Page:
[199. Kiṅkaṇipupphiya1]

The Self-Become, Unconquered One,
known by the name Sumaṅgala,
the Victor, entered the city,
having come out of the forest. (1) [2260]

Having wandered about for alms,
the Sage [then] departed the city.
The Sambuddha, his duty done,
[again] dwelt inside the forest. (2) [2261]

Taking a kiṅkaṇi flower,
cheerful, with pleasure in [my] heart,
I [offered [it] to the Buddha,
the Self-Become One, the Great Sage. (3) [2262]

In the ninety-four aeons since
I offered that flower [to him],
I’ve come to know no bad rebirth:
that’s the fruit of Buddha-pūjā. (4) [2263]

In the eighty-sixth aeon hence
was one named Apilāpiya2
a wheel-turning king with great strength,
possessor of the seven gems. (5) [2264]

The four analytical modes,
and these eight deliverances,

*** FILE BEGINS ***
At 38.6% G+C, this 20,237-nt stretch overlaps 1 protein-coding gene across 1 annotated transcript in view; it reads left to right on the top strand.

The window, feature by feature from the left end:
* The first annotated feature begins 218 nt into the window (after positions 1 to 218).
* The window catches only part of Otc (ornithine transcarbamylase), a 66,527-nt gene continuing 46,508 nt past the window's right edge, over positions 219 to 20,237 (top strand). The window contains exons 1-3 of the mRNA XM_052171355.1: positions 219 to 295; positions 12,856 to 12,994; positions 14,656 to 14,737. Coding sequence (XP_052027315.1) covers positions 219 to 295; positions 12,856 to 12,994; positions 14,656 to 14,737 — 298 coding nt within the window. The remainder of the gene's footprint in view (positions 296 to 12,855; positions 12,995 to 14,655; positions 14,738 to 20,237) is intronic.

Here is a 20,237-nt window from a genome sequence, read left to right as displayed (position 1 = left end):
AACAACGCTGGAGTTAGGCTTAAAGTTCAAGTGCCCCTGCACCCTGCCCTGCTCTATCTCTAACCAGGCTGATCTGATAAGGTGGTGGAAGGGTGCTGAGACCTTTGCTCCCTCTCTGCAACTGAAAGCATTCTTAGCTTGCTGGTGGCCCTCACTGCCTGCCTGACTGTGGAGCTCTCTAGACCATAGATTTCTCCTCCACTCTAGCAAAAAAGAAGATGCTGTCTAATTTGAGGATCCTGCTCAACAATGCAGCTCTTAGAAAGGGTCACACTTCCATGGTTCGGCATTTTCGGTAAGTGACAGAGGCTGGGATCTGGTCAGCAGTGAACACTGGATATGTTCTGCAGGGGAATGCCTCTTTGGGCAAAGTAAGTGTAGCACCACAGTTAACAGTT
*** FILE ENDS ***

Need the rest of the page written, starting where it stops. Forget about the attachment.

six special knowledges mastered,
[I have] done what the Buddha taught! (5) [2265]

Thus indeed Venerable Kiṅkaṇipupphiya3 Thera spoke these verses.

The legend of Kiṅkaṇipupphiya4 Thera is finished.

  1. Kiṅkaṇi Flower-er.” This is the BJTS reading. PTS reads Tikaṇḍipupphiya, “Tikaṇḍi Flower-er”

  2. perhaps “Not Sinking,” reading privative a + pilāpiya taken from *plu, plavati, pilavati

  3. PTS reads Tikaṇḍipupphiya, “Tikaṇḍi Flower-er”

  4. PTS reads Tikaṇḍipupphiya, “Tikaṇḍi Flower-er”